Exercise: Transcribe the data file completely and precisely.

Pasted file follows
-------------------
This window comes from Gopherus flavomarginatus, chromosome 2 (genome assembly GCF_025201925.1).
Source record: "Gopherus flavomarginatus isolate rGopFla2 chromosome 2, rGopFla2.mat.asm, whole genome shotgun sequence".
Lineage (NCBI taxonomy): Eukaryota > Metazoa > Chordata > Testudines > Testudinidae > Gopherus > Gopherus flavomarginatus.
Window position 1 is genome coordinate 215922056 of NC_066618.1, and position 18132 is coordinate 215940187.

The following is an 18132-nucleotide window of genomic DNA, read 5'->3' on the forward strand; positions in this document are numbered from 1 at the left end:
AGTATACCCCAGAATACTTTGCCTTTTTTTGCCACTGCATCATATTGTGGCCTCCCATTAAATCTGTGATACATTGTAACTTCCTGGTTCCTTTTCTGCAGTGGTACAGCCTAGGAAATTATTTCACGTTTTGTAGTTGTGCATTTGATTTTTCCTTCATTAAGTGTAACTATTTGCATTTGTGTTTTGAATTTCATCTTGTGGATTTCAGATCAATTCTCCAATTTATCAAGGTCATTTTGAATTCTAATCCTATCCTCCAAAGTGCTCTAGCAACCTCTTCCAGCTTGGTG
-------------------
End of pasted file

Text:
This window comes from Gopherus flavomarginatus, chromosome 2 (genome assembly GCF_025201925.1).
Source record: "Gopherus flavomarginatus isolate rGopFla2 chromosome 2, rGopFla2.mat.asm, whole genome shotgun sequence".
Lineage (NCBI taxonomy): Eukaryota > Metazoa > Chordata > Testudines > Testudinidae > Gopherus > Gopherus flavomarginatus.
Window position 1 is genome coordinate 215922056 of NC_066618.1, and position 18132 is coordinate 215940187.

The following is an 18132-nucleotide window of genomic DNA, read 5'->3' on the forward strand; positions in this document are numbered from 1 at the left end:
AGTATACCCCAGAATACTTTGCCTTTTTTTGCCACTGCATCATATTGTGGCCTCCCATTAAATCTGTGATACATTGTAACTTCCTGGTTCCTTTTCTGCAGTGGTACAGCCTAGGAAATTATTTCACGTTTTGTAGTTGTGCATTTGATTTTTCCTTCATTAAGTGTAACTATTTGCATTTGTGTTTTGAATTTCATCTTGTGGATTTCAGATCAATTCTCCAATTTATCAAGGTCATTTTGAATTCTAATCCTATCCTCCAAAGTGCTCTAGCAACCTCTTCCAGCTTGGTG